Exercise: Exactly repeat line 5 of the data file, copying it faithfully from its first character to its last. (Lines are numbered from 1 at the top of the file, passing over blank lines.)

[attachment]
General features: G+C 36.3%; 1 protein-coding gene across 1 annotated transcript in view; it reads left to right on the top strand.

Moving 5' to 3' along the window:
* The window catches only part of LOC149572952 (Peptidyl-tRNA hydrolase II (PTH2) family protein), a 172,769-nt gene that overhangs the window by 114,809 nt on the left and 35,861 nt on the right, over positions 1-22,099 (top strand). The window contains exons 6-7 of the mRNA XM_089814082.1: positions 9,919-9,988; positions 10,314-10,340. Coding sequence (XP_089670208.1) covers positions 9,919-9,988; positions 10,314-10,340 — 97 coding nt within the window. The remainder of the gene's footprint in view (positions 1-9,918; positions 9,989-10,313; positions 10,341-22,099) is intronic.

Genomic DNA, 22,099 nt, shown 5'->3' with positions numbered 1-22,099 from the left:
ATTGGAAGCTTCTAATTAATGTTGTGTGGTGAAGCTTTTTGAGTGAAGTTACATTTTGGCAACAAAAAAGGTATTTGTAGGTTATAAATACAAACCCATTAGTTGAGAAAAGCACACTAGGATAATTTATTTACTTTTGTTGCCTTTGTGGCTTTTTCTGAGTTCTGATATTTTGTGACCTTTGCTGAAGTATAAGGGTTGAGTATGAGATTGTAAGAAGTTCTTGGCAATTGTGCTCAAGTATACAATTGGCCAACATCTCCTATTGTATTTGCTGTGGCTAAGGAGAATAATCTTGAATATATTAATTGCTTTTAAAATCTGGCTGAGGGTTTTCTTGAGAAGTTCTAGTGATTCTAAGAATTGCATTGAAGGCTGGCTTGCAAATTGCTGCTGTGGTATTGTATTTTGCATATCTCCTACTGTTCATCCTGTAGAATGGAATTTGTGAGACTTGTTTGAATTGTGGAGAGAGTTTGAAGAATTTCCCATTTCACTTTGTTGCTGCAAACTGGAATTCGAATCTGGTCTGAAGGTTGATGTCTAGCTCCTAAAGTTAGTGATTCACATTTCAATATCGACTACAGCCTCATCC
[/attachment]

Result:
ATTGGAAGCTTCTAATTAATGTTGTGTGGTGAAGCTTTTTGAGTGAAGTTACATTTTGGCAACAAAAAAGGTATTTGTAGGTTATAAATACAAACCCATTAGTTGAGAAAAGCACACTAGGATAATTTATTTACTTTTGTTGCCTTTGTGGCTTTTTCTGAGTTCTGATATTTTGTGACCTTTGCTGAAGTATAAGGGTTGAGTATGAGATTGTAAGAAGTTCTTGGCAATTGTGCTCAAGTATACAATTGGCCAACATCTCCTATTGTATTTGCTGTGGCTAAGGAGAATAATCTTGAATATATTAATTGCTTTTAAAATCTGGCTGAGGGTTTTCTTGAGAAGTTCTAGTGATTCTAAGAATTGCATTGAAGGCTGGCTTGCAAATTGCTGCTGTGGTATTGTATTTTGCATATCTCCTACTGTTCATCCTGTAGAATGGAATTTGTGAGACTTGTTTGAATTGTGGAGAGAGTTTGAAGAATTTCCCATTTCACTTTGTTGCTGCAAACTGGAATTCGAATCTGGTCTGAAGGTTGATGTCTAGCTCCTAAAGTTAGTGATTCACATTTCAATATCGACTACAGCCTCATCC